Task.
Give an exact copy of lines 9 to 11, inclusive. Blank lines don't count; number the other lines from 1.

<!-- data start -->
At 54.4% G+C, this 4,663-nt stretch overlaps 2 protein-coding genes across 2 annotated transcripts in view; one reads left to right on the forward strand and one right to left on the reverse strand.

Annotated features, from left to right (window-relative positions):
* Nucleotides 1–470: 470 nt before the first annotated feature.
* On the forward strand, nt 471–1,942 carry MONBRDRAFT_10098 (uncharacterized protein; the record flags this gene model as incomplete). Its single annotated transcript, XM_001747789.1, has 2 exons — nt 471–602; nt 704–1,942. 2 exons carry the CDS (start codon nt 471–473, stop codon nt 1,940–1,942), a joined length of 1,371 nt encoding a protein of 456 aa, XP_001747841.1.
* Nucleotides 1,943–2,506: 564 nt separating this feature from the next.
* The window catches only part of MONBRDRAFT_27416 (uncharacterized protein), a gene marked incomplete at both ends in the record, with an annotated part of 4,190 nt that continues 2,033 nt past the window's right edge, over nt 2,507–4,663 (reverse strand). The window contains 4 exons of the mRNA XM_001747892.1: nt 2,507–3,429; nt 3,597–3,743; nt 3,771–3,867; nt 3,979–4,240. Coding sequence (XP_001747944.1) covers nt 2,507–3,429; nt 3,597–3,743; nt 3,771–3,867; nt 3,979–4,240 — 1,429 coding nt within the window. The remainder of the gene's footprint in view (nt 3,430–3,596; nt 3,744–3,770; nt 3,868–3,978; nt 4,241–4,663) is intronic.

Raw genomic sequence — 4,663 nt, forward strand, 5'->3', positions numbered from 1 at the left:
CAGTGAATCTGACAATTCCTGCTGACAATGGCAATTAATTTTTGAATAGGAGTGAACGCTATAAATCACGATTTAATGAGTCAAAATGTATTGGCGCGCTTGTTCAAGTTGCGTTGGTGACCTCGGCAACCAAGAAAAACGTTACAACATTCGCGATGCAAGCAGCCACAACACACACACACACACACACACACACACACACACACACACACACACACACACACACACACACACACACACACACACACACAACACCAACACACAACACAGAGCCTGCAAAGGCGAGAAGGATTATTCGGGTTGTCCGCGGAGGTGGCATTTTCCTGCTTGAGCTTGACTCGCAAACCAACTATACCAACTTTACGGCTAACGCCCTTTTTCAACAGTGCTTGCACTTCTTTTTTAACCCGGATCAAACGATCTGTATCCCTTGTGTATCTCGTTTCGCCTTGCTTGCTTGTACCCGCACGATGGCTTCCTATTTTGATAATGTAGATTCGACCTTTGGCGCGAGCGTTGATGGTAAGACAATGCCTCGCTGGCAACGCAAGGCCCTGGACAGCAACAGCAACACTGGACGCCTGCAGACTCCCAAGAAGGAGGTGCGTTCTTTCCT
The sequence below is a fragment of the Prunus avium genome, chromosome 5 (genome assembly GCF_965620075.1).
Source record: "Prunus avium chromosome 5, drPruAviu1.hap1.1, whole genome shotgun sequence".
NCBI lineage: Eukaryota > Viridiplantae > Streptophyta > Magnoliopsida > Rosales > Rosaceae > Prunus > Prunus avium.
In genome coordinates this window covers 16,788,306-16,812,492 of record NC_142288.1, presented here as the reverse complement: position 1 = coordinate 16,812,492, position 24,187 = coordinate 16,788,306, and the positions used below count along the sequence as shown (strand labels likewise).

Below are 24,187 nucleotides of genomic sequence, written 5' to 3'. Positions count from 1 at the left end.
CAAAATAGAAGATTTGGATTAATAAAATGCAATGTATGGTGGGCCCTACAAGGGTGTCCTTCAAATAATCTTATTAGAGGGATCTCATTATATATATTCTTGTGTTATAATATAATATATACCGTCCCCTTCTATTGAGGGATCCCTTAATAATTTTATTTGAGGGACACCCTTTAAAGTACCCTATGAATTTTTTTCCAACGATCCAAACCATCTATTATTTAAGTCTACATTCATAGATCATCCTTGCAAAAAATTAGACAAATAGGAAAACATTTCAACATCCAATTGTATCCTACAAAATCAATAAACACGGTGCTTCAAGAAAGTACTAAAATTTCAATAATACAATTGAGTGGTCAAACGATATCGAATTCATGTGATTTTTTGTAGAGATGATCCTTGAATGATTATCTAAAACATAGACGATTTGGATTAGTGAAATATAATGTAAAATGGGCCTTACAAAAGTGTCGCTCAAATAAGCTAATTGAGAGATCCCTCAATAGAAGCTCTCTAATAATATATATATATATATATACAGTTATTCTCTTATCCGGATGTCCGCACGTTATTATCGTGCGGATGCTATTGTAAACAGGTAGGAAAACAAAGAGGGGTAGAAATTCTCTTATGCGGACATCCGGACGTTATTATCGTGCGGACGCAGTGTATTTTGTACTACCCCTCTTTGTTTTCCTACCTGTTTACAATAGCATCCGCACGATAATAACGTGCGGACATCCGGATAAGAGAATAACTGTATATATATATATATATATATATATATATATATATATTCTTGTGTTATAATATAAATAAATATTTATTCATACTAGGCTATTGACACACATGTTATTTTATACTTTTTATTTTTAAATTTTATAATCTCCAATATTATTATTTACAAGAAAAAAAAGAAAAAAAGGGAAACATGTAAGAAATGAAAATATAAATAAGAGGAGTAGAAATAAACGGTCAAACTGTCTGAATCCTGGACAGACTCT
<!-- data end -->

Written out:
The sequence below is a fragment of the Prunus avium genome, chromosome 5 (genome assembly GCF_965620075.1).
Source record: "Prunus avium chromosome 5, drPruAviu1.hap1.1, whole genome shotgun sequence".
NCBI lineage: Eukaryota > Viridiplantae > Streptophyta > Magnoliopsida > Rosales > Rosaceae > Prunus > Prunus avium.